Test Drive Notes Library
- Ride. This may be the most comfortable riding compact car we’ve ever driven. It’s built on an all new Subaru platform, and, whatever they did, it works. The Impreza soaks up bumps and road irregularities with cars far more expensive. And it’s not a soft wallower. Handling is good. It’s just really comfortable.
- Practical. The Impreza seats four comfortably, and offers a hatchback that adds tremendous versatility. Fold down the back seats and you can fit enough tofu and kale in the cargo compartment to get through the next armageddon.
- Roomy. The Impreza is a compact car, but it doesn’t feel cramped inside. It has an airiness and openness that doesn’t leave you feeling confined or squished in. Headroom is particularly good up front, tall dudes.
- Safety and price. While some of the greatest safety advances in years are slowly seeping down from luxuries cars, Subaru is already offering them to compact car buyers at an affordable price. Our test Impreza 2.0i Premium came with the optional, $2,400 Subaru EyeSight system (available on all but base models), which includes the stuff we highly recommend to everyone buying a new car these days: forward collision warning with automatic emergency braking, lane departure warning, blind spot monitoring, and rear cross traffic alert. Total sticker for our Impreza, with standard all-wheel-drive, heated seats, Apple CarPlay and more: less than $25K. Wow.
- Easy. The Subaru is easy to live with. We’ve often complimented Hondas on being easy to drive. The Impreza is similarly easy to drive, easy to park, easy to see out of, easy to live with. Its controls are mostly simple, with three clear knobs for climate control and large, clear gauges. 31 mpg combined according to the EPA, even with all wheel drive, should make it easy on the wallet, too.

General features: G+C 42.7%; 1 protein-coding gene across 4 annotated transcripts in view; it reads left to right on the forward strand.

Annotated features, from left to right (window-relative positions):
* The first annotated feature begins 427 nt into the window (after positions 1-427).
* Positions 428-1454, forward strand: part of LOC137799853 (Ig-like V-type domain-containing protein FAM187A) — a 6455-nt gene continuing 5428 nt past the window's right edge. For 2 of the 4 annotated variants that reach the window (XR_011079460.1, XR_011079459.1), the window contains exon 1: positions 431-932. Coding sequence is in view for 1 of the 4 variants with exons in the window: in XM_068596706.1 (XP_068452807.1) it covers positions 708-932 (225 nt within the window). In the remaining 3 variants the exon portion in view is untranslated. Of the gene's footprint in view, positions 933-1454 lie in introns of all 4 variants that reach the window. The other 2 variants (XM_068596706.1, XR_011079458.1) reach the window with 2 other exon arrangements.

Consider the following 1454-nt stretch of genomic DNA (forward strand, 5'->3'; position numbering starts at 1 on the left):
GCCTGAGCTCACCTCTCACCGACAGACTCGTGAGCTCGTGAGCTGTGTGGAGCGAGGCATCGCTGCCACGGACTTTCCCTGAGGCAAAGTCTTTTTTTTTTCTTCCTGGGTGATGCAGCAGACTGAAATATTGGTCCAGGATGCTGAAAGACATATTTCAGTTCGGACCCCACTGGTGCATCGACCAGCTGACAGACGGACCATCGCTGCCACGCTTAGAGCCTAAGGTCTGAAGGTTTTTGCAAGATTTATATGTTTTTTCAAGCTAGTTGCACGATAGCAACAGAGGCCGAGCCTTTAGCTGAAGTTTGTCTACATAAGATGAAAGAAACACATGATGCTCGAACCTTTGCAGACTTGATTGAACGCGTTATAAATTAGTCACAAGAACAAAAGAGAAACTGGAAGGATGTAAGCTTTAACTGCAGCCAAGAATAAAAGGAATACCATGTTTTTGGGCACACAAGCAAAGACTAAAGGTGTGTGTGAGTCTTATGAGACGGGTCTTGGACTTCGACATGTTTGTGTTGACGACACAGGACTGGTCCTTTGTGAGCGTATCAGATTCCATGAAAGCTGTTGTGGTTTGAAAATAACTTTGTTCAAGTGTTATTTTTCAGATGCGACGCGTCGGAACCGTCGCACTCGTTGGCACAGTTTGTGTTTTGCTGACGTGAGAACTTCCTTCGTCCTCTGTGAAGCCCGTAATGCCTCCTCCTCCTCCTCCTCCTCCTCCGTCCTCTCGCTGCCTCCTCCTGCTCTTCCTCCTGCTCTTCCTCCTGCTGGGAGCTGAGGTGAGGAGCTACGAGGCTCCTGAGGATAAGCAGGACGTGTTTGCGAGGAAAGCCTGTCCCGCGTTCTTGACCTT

Test Drive Notes Library
- Seats. The cloth seats on the Premium 2.0i are somewhat soft, and we noticed that after longer drives. Better leather seats are available on higher trim models.
- Small touchscreen. A 6.5 inch touchscreen is what we used to call a “large touchscreen.” Now it’s barely average. It’s relatively easy to use, but we find the separate “apps” that Subaru is pushing inconvenient.
- On the dowdy side. If you want something that looks racy or sleek, uh, this is not your car. There’s a reason you don’t see men in their undershirts out in their driveways proudly buffing their Subarus to spit-polished sheen. Subaru has long been the sensible shoe of automobiles. You have to accept that you’re getting a great personality. And you are.
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